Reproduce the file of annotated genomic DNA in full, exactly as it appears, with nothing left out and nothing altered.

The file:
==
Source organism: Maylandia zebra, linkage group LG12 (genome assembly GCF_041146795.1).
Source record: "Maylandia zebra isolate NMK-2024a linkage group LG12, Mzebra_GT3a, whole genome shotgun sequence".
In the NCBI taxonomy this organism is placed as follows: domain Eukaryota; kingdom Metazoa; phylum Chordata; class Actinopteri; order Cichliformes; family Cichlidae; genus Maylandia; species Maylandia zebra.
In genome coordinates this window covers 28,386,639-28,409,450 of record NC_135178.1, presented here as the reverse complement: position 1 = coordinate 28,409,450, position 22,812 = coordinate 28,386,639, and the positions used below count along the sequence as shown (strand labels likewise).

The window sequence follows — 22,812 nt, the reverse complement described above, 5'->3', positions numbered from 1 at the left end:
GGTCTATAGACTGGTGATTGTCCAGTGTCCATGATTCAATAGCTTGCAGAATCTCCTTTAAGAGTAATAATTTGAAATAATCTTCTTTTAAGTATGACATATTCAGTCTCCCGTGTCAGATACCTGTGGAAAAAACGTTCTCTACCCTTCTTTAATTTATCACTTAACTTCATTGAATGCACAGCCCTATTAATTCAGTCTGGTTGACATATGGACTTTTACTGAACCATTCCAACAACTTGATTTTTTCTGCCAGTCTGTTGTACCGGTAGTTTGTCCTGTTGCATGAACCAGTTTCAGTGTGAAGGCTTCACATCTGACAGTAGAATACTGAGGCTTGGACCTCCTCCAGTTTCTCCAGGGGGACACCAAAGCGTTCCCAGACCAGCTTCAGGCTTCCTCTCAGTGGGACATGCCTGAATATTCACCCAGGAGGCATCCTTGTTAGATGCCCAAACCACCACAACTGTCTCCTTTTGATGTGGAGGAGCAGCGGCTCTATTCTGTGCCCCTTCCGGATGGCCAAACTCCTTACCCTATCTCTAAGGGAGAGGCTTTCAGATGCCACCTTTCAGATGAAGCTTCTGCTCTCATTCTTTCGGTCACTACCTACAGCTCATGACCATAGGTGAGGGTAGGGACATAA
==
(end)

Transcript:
Source organism: Maylandia zebra, linkage group LG12 (genome assembly GCF_041146795.1).
Source record: "Maylandia zebra isolate NMK-2024a linkage group LG12, Mzebra_GT3a, whole genome shotgun sequence".
In the NCBI taxonomy this organism is placed as follows: domain Eukaryota; kingdom Metazoa; phylum Chordata; class Actinopteri; order Cichliformes; family Cichlidae; genus Maylandia; species Maylandia zebra.
In genome coordinates this window covers 28,386,639-28,409,450 of record NC_135178.1, presented here as the reverse complement: position 1 = coordinate 28,409,450, position 22,812 = coordinate 28,386,639, and the positions used below count along the sequence as shown (strand labels likewise).

The window sequence follows — 22,812 nt, the reverse complement described above, 5'->3', positions numbered from 1 at the left end:
GGTCTATAGACTGGTGATTGTCCAGTGTCCATGATTCAATAGCTTGCAGAATCTCCTTTAAGAGTAATAATTTGAAATAATCTTCTTTTAAGTATGACATATTCAGTCTCCCGTGTCAGATACCTGTGGAAAAAACGTTCTCTACCCTTCTTTAATTTATCACTTAACTTCATTGAATGCACAGCCCTATTAATTCAGTCTGGTTGACATATGGACTTTTACTGAACCATTCCAACAACTTGATTTTTTCTGCCAGTCTGTTGTACCGGTAGTTTGTCCTGTTGCATGAACCAGTTTCAGTGTGAAGGCTTCACATCTGACAGTAGAATACTGAGGCTTGGACCTCCTCCAGTTTCTCCAGGGGGACACCAAAGCGTTCCCAGACCAGCTTCAGGCTTCCTCTCAGTGGGACATGCCTGAATATTCACCCAGGAGGCATCCTTGTTAGATGCCCAAACCACCACAACTGTCTCCTTTTGATGTGGAGGAGCAGCGGCTCTATTCTGTGCCCCTTCCGGATGGCCAAACTCCTTACCCTATCTCTAAGGGAGAGGCTTTCAGATGCCACCTTTCAGATGAAGCTTCTGCTCTCATTCTTTCGGTCACTACCTACAGCTCATGACCATAGGTGAGGGTAGGGACATAA